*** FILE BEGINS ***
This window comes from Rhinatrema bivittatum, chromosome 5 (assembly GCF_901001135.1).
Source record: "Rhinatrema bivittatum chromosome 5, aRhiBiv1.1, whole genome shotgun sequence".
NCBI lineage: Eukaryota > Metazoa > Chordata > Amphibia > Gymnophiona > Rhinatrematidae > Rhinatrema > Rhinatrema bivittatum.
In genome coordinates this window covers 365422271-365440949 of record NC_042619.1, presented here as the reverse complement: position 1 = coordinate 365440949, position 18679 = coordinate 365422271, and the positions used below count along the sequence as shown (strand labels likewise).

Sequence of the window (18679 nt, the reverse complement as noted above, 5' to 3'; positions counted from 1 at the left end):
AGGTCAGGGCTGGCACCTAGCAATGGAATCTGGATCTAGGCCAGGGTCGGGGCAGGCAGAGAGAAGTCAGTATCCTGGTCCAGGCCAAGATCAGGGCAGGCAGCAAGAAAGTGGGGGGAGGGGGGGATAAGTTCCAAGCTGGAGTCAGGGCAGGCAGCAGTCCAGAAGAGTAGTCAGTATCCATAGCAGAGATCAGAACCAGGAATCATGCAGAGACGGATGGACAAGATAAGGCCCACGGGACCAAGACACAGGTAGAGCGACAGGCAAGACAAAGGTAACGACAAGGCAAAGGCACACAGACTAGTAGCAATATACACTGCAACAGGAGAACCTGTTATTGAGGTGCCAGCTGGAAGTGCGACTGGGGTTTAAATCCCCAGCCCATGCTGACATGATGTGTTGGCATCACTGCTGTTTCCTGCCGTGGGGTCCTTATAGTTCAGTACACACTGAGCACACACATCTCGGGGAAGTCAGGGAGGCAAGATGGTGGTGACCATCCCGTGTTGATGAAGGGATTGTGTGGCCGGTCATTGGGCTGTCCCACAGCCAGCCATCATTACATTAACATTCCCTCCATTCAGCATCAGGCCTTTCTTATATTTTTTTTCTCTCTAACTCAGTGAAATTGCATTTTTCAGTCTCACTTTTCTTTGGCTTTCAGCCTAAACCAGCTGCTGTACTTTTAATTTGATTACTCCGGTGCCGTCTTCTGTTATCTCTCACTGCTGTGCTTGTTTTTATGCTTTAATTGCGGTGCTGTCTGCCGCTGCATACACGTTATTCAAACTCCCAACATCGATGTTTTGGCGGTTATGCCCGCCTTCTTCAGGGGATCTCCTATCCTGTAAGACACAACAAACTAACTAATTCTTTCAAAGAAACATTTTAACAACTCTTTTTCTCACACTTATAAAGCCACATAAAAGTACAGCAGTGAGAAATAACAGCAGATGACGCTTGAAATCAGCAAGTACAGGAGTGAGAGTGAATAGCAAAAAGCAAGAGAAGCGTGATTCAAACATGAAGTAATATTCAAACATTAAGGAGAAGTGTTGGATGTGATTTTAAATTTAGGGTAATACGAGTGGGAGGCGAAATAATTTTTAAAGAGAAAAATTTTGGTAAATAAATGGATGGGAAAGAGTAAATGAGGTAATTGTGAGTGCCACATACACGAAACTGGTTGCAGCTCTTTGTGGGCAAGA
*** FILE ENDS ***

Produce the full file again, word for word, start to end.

This window comes from Rhinatrema bivittatum, chromosome 5 (assembly GCF_901001135.1).
Source record: "Rhinatrema bivittatum chromosome 5, aRhiBiv1.1, whole genome shotgun sequence".
NCBI lineage: Eukaryota > Metazoa > Chordata > Amphibia > Gymnophiona > Rhinatrematidae > Rhinatrema > Rhinatrema bivittatum.
In genome coordinates this window covers 365422271-365440949 of record NC_042619.1, presented here as the reverse complement: position 1 = coordinate 365440949, position 18679 = coordinate 365422271, and the positions used below count along the sequence as shown (strand labels likewise).

Sequence of the window (18679 nt, the reverse complement as noted above, 5' to 3'; positions counted from 1 at the left end):
AGGTCAGGGCTGGCACCTAGCAATGGAATCTGGATCTAGGCCAGGGTCGGGGCAGGCAGAGAGAAGTCAGTATCCTGGTCCAGGCCAAGATCAGGGCAGGCAGCAAGAAAGTGGGGGGAGGGGGGGATAAGTTCCAAGCTGGAGTCAGGGCAGGCAGCAGTCCAGAAGAGTAGTCAGTATCCATAGCAGAGATCAGAACCAGGAATCATGCAGAGACGGATGGACAAGATAAGGCCCACGGGACCAAGACACAGGTAGAGCGACAGGCAAGACAAAGGTAACGACAAGGCAAAGGCACACAGACTAGTAGCAATATACACTGCAACAGGAGAACCTGTTATTGAGGTGCCAGCTGGAAGTGCGACTGGGGTTTAAATCCCCAGCCCATGCTGACATGATGTGTTGGCATCACTGCTGTTTCCTGCCGTGGGGTCCTTATAGTTCAGTACACACTGAGCACACACATCTCGGGGAAGTCAGGGAGGCAAGATGGTGGTGACCATCCCGTGTTGATGAAGGGATTGTGTGGCCGGTCATTGGGCTGTCCCACAGCCAGCCATCATTACATTAACATTCCCTCCATTCAGCATCAGGCCTTTCTTATATTTTTTTTCTCTCTAACTCAGTGAAATTGCATTTTTCAGTCTCACTTTTCTTTGGCTTTCAGCCTAAACCAGCTGCTGTACTTTTAATTTGATTACTCCGGTGCCGTCTTCTGTTATCTCTCACTGCTGTGCTTGTTTTTATGCTTTAATTGCGGTGCTGTCTGCCGCTGCATACACGTTATTCAAACTCCCAACATCGATGTTTTGGCGGTTATGCCCGCCTTCTTCAGGGGATCTCCTATCCTGTAAGACACAACAAACTAACTAATTCTTTCAAAGAAACATTTTAACAACTCTTTTTCTCACACTTATAAAGCCACATAAAAGTACAGCAGTGAGAAATAACAGCAGATGACGCTTGAAATCAGCAAGTACAGGAGTGAGAGTGAATAGCAAAAAGCAAGAGAAGCGTGATTCAAACATGAAGTAATATTCAAACATTAAGGAGAAGTGTTGGATGTGATTTTAAATTTAGGGTAATACGAGTGGGAGGCGAAATAATTTTTAAAGAGAAAAATTTTGGTAAATAAATGGATGGGAAAGAGTAAATGAGGTAATTGTGAGTGCCACATACACGAAACTGGTTGCAGCTCTTTGTGGGCAAGA